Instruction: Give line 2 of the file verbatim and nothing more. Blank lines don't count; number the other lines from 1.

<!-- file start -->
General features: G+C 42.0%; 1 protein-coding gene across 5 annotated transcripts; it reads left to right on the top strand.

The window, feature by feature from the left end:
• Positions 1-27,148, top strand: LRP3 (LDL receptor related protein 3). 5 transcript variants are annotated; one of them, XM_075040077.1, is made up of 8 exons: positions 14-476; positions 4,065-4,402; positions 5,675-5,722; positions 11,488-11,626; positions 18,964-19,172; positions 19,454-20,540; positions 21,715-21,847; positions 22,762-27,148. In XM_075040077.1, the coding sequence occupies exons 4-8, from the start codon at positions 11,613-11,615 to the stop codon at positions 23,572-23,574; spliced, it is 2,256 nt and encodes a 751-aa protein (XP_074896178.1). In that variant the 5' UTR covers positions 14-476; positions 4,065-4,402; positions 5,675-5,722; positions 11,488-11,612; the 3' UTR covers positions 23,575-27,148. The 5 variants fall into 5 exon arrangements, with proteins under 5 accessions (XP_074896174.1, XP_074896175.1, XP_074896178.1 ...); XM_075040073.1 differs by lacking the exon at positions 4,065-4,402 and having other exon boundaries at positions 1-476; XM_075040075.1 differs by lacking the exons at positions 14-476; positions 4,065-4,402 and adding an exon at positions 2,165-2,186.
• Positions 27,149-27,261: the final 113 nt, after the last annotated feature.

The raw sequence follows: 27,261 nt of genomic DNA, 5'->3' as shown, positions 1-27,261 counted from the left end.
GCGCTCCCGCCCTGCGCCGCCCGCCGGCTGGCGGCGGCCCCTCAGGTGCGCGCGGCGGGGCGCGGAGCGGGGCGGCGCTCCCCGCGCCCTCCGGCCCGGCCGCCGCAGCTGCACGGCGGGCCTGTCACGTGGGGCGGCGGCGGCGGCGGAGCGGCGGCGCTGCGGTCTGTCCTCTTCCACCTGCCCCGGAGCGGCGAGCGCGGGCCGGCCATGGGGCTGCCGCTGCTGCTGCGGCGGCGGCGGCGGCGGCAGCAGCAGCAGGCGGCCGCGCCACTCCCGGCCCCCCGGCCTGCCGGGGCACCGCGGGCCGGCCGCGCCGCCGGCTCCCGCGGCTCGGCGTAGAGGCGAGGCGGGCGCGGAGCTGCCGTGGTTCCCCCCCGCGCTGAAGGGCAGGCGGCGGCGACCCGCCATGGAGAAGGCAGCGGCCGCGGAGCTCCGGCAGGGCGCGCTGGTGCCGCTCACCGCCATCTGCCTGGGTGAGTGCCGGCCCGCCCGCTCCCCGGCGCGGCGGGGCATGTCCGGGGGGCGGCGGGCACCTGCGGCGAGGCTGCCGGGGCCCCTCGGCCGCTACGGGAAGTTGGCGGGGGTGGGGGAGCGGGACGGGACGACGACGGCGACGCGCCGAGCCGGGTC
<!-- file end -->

The window, feature by feature from the left end: